One great tip I got from the book (and there are many) – with every meal – ensure that you have a minimum of 15 grams of protein.  So this morning, I had my toast with jam, along with ½ cup of 2% cottage cheese.  I’m hoping with my next blood glucose reading (BG) – I won’t have spiked up too much – since protein/fat help keep your BG’s more stable.  I think I’ve always known that having protein/carb helps with more level BG’s – but the little reminder on the side of the section I was reading was a great reminder.  The section offers a list of choices for ALL meals – to help meet that protein requirement!

Here’s a little factoid from the book – “­Did You Know?  People with prediabetes are likely to develop Type 2 within 10 years unless they take steps to prevent or delay it.”

In the section on Low-Sodium Cooking, most of us know that high blood pressure can be contributed to the way we eat – with processed foods we do not have much control over it.  If you are of African descent, age 51 or more, have diabetes or high blood pressure you should aim to limit your sodium to 1,500 milligrams per day rather than the upper limit of 2,300 for healthy individuals.  In actual fact – as they state – we ALL should limit our salt intake.  Luckily, all the recipes in Chapter 2 use very little added salt, using herbs/spices to make the food tastier, which is what most people use salt for.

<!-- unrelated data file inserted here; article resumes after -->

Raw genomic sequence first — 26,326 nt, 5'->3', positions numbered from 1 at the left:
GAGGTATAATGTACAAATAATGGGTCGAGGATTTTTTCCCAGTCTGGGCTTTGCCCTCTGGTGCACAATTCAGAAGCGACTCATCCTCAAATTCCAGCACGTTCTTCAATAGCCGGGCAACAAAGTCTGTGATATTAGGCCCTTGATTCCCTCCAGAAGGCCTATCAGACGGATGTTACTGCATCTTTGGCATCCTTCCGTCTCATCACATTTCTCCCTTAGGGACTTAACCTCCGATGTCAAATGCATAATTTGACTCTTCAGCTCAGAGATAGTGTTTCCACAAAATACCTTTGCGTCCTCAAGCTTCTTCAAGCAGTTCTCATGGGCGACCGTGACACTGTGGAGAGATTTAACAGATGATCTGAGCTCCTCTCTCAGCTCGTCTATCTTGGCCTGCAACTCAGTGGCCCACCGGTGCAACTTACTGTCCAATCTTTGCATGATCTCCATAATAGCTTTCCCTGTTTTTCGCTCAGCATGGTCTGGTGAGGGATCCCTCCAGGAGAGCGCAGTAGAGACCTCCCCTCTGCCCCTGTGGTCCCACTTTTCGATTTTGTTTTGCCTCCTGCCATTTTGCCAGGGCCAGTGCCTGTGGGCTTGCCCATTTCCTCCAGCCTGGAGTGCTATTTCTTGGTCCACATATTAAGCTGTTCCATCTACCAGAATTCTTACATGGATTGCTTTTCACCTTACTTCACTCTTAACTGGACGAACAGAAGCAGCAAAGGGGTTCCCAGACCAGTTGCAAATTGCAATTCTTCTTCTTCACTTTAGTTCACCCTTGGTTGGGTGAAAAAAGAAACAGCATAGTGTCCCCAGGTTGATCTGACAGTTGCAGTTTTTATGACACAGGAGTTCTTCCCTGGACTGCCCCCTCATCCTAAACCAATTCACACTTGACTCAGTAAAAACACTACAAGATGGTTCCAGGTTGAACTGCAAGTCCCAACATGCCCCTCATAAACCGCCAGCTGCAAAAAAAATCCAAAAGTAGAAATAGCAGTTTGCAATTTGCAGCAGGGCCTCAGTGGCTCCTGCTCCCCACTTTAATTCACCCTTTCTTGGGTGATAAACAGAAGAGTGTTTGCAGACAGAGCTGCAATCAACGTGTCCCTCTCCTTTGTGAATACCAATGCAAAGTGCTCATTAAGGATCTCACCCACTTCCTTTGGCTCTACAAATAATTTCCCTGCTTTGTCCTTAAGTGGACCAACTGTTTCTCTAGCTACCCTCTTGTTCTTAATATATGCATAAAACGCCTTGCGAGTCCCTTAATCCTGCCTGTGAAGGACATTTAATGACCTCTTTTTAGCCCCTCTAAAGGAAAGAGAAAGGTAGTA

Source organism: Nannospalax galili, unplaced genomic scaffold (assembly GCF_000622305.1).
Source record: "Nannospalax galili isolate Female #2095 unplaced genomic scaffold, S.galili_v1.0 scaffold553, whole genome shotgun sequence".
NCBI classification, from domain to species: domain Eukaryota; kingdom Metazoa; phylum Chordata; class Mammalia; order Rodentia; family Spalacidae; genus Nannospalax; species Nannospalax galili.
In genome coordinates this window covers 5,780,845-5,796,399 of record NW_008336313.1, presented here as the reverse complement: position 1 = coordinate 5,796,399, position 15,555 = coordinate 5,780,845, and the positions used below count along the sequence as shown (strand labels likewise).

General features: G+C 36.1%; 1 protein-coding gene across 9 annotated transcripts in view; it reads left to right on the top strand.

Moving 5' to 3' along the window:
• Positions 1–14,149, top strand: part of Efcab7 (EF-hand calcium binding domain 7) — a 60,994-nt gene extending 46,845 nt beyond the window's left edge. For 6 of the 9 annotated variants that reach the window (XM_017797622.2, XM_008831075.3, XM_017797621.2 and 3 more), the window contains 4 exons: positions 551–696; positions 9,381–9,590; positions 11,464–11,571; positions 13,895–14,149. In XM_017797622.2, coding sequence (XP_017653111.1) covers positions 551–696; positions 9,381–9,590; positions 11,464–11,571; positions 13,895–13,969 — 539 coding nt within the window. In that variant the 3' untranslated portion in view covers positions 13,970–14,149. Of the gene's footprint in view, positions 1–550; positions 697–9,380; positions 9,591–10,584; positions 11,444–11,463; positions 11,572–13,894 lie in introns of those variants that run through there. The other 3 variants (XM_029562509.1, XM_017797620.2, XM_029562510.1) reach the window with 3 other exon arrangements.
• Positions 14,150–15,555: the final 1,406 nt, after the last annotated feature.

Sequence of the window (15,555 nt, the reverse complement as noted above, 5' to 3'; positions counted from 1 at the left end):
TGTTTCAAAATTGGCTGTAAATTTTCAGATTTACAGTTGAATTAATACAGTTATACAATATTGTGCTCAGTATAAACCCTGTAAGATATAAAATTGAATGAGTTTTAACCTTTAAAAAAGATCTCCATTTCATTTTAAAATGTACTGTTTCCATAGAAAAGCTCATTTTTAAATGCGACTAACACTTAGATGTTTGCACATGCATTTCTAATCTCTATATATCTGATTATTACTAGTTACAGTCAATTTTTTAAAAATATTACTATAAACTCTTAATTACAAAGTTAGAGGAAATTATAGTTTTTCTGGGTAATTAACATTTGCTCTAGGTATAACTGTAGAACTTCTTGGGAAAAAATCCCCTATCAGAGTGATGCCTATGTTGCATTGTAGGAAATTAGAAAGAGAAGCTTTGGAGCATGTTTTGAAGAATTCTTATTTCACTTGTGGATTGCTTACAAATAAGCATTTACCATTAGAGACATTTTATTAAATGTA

Picture courtesy of USDA (My Plate)

One area I always have problems with is eating lunch.  I’m usually too busy to remember and before I know it – dinner is almost approaching.  That may not be my problem anymore – of wondering/remembering to eat (and maybe not consume so much at dinner time because I’m so hungry).  There is a great section on Combo Sandwiches – Combo Salads – that allow you to choose your Carb Choice / Vegetable Choice / Fat Choice / Extras – and some of them are very drool worthy!  You’ll even find a great section of 100-Calorie and 200-Calorie snacks.  The breakdown of the foods is easily understood for ALL diabetics and nondiabetics (exchange values are given to those who follow that method – or those of us who count their carbs to match their insulin requirement – too easy!!).

One thing that shocked me - did you know that children born to mothers with GDM have a higher risk of diabetes themselves, and a higher risk of being overweight?  Following/using some of the recipes in this book is the course of action (and of course – they’ll eat larger portions due to growing – but they will be healthier choices).   Really, when it comes down to it, the menus shown here are really a “menu for life” – and not to look at the way diabetics in general  eat as being a “diet” which often makes people think of weight loss only – but a healthy diet for everyone.  My Mum who is not a diabetic, to this day still follows the CDA way of eating that she brought me up on – and has no serious health issues!

The tried and true steps to good health – eating a variety of whole foods, including plenty of vegetables and fruit, exercising and getting enough sleep – will never go out of style.”